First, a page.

July 23 - Corporate America is seeing its bottom line sink as fears of a euro zone breakup increase, according to Thomson Reuters analyst Jharonne Martis.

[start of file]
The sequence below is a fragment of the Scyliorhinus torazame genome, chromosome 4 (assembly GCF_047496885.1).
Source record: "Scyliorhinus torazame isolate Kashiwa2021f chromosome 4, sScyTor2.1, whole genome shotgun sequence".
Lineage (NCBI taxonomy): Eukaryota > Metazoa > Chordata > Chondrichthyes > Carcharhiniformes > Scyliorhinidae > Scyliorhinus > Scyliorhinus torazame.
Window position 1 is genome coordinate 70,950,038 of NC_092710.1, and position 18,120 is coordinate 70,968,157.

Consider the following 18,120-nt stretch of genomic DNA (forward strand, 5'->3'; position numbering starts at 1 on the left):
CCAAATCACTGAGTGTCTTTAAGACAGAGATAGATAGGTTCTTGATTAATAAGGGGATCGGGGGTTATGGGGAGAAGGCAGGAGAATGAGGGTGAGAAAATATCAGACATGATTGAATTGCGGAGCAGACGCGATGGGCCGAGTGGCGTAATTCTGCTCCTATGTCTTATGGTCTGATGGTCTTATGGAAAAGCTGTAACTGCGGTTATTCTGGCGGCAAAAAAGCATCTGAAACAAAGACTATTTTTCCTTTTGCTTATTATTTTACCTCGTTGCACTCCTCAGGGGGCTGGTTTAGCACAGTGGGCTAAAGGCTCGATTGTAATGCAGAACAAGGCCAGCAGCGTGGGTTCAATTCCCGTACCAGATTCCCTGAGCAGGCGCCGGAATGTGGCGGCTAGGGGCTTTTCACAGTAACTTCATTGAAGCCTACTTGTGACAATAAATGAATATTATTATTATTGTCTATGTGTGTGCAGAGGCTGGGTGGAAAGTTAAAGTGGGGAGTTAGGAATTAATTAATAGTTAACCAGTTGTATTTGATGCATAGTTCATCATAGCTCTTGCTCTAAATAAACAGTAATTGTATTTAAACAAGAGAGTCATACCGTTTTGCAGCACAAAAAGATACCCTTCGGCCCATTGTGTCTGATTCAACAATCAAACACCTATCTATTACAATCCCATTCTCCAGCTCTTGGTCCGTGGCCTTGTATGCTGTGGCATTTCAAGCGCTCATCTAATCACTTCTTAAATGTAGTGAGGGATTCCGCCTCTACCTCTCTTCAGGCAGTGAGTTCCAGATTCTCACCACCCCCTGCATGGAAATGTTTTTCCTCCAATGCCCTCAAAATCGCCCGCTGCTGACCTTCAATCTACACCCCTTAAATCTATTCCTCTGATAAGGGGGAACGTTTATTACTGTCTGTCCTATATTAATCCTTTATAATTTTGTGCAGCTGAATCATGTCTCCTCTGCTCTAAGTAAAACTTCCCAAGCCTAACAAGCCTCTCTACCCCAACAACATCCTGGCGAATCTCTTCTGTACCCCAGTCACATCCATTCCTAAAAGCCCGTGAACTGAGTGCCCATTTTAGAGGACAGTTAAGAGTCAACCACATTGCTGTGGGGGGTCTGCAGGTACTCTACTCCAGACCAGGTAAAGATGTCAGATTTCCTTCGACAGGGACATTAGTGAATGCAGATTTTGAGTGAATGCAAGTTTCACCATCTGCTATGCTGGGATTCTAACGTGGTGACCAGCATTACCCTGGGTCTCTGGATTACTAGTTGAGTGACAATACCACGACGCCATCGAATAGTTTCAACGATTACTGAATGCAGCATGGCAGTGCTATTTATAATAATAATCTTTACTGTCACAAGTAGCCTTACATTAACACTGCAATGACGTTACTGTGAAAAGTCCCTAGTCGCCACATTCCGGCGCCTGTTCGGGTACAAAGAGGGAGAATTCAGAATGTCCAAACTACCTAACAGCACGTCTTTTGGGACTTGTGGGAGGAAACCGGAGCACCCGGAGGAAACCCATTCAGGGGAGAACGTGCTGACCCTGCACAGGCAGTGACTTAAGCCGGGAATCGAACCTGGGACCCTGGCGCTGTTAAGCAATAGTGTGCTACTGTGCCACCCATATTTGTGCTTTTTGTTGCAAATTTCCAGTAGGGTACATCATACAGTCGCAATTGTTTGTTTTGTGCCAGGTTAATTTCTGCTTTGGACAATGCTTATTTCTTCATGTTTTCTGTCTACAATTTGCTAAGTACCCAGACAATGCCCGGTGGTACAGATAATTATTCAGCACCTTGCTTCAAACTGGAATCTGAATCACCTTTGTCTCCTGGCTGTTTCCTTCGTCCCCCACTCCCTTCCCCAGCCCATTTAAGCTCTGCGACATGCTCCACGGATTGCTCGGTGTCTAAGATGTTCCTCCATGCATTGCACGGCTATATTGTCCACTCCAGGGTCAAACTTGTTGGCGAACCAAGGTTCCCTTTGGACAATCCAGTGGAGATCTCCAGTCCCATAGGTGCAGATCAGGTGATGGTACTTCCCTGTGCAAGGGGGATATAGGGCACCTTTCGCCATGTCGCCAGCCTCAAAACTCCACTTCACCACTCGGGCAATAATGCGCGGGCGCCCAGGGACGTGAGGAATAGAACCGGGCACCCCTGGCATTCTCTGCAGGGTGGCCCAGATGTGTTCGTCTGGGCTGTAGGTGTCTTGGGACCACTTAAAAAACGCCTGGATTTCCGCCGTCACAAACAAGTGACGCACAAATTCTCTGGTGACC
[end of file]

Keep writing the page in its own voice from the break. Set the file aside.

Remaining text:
McDonald's IBM and Johnson & Johnson went to these Dow stocks all have in common. Well the bottom lines have been sunk by the European debt crisis the big question how bad will things get for US companies doing business in the eurozone. When joining me now is Thomson Reuters analyst -- more. We -- let's look ahead at the next quarter or what kind of comments and outlooks are companies issuing. While -- today 25 companies have issued guidance of which eighteen are negative. This is the weakest showing in over a decade. And pretty much the guidance revolves around the slowdown in the global economy especially we're seeing emerging markets already slowing down. The witnessing -- -- which is contributing to a stronger dollar and it's interesting because in the past it a weak dollar actually helped corporations -- earnings estimates. And that -- we're seeing the opposite sides of detail when becomes ahead winter time but. Why is that particularly worrisome. Well it's worth some because that means that corporations now all that ran the revenue that they generate abroad it's worth less on their financials. Also we've seen US exports already shrank in the first time in nearly three years because experts now worth more abroad. On top of that we're seeing that analysts are becoming very bearish and are lowering their third and fourth quarter projections for the rest of this year is still looking at that line up of companies -- which companies are you most concerned about. Put forward we're very concerned about Cisco Priceline. As they -- water fossil and Kraft Foods. All these companies get a huge portion of their revenue from abroad especially Europe to -- -- for example over 50% of their revenues generated in Europe. As a result a lot of these companies are very likely to be hit by stronger dollar -- guilty that I am those companies thanks lecture. Or thinks it Thomson Reuters analyst -- Marcus I'm Fred Katayama and this is Reuters.